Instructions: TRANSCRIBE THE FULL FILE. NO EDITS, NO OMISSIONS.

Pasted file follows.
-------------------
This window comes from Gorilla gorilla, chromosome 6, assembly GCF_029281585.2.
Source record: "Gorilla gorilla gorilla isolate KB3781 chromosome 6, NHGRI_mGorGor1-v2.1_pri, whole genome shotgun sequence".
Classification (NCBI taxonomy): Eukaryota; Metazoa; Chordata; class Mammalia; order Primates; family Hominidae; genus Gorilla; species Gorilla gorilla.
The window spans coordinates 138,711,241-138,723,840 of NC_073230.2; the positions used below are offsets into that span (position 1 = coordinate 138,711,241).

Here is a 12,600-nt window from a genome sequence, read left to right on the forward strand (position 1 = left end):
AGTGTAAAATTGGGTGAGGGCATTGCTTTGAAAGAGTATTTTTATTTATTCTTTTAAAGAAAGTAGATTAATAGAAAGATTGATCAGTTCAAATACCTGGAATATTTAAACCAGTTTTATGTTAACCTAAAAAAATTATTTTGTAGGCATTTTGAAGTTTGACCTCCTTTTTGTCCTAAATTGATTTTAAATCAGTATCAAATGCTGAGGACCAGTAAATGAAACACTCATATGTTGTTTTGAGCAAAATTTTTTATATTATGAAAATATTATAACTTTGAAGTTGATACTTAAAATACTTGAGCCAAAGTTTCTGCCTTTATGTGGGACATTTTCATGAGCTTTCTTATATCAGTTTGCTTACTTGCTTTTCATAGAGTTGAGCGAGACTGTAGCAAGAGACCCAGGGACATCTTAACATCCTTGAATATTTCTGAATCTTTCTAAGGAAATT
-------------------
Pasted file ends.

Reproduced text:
This window comes from Gorilla gorilla, chromosome 6, assembly GCF_029281585.2.
Source record: "Gorilla gorilla gorilla isolate KB3781 chromosome 6, NHGRI_mGorGor1-v2.1_pri, whole genome shotgun sequence".
Classification (NCBI taxonomy): Eukaryota; Metazoa; Chordata; class Mammalia; order Primates; family Hominidae; genus Gorilla; species Gorilla gorilla.
The window spans coordinates 138,711,241-138,723,840 of NC_073230.2; the positions used below are offsets into that span (position 1 = coordinate 138,711,241).

Here is a 12,600-nt window from a genome sequence, read left to right on the forward strand (position 1 = left end):
AGTGTAAAATTGGGTGAGGGCATTGCTTTGAAAGAGTATTTTTATTTATTCTTTTAAAGAAAGTAGATTAATAGAAAGATTGATCAGTTCAAATACCTGGAATATTTAAACCAGTTTTATGTTAACCTAAAAAAATTATTTTGTAGGCATTTTGAAGTTTGACCTCCTTTTTGTCCTAAATTGATTTTAAATCAGTATCAAATGCTGAGGACCAGTAAATGAAACACTCATATGTTGTTTTGAGCAAAATTTTTTATATTATGAAAATATTATAACTTTGAAGTTGATACTTAAAATACTTGAGCCAAAGTTTCTGCCTTTATGTGGGACATTTTCATGAGCTTTCTTATATCAGTTTGCTTACTTGCTTTTCATAGAGTTGAGCGAGACTGTAGCAAGAGACCCAGGGACATCTTAACATCCTTGAATATTTCTGAATCTTTCTAAGGAAATT